Drug Makers Say World Trade Organization Setback Will Not Have Significant Impact
November 15, 2001
Drug companies may have been forced into a compromise on a very large patent issue at the World Trade Organization (WTO) meeting in Qatar this week, but back home they insisted nothing substantial had changed. "The industry wanted to make sure that the final language of this declaration did not expand or diminish the rights and obligation within" world trade agreements, said Alan Holmer, president of the Pharmaceutical Research and Manufacturers of America (PHARMA). "We are now satisfied that the language does not."
AIDS activists and representatives of poor nations won a long-sought-after agreement at the WTO talks. The agreement is essentially an interpretation of world trade rules that reaffirms the right of countries to seize patents on drugs to address a range of public health needs. "It's the greatest moment of our entire campaign -- we're euphoric," said Jamie Love, director of Ralph Nader's Consumer Project on Technology. "We could have written that declaration ourselves."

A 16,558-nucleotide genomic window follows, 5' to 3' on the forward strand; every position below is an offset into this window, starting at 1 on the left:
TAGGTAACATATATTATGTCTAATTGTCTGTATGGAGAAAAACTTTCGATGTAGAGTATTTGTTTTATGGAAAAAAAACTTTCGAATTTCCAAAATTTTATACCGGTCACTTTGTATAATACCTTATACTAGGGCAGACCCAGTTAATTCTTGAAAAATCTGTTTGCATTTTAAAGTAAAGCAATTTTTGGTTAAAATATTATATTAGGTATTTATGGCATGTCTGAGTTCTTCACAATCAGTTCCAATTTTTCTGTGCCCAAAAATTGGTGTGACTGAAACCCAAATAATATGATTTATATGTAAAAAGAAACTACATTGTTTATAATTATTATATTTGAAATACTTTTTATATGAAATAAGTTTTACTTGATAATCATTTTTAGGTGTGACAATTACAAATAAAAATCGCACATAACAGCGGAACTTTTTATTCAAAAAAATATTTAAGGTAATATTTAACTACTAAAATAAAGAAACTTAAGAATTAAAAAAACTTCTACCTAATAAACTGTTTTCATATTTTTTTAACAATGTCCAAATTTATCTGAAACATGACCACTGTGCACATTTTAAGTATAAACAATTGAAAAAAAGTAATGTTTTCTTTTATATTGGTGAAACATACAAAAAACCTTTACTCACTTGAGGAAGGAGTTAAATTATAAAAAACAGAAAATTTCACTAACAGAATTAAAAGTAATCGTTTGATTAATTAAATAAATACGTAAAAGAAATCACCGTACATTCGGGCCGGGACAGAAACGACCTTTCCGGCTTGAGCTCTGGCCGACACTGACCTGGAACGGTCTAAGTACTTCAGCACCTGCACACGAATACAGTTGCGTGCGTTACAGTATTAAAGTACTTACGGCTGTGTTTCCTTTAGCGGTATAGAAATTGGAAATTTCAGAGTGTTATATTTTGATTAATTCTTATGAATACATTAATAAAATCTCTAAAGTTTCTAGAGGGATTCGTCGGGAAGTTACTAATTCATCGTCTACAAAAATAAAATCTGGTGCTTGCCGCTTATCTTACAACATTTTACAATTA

Analysts said that the true effect of the declaration won't be known for years when countries begin deciding to draw the line between drugs that are desperately needed to face substantial health threats and those that are just good for people. The worries are years away, and the threats of seizures, according to experts, are largely confined to markets where drug makers make few sales anyway. "It's a public-relations black eye, but it has no consequence whatsoever to the bottom line," said Hemant K. Shah, an analyst at HKS & Co.
At the end of the day, the press releases told the public relations story. Activists, like Doctors Without Borders, along with other charities, released a press advisory that said: "Green Light to Public Health First at WTO Ministerial Conference in Doha." PHARMA's statement read: "WTO Doha Declaration Reaffirms Value of Intellectual Property Protection."
Wall Street Journal
11.15.01; Gardiner Harris, Rachel Zimmerman
This article was provided by U.S. Centers for Disease Control and Prevention. It is a part of the publication CDC HIV/Hepatitis/STD/TB Prevention News Update. Visit the CDC's website to find out more about their activities, publications and services.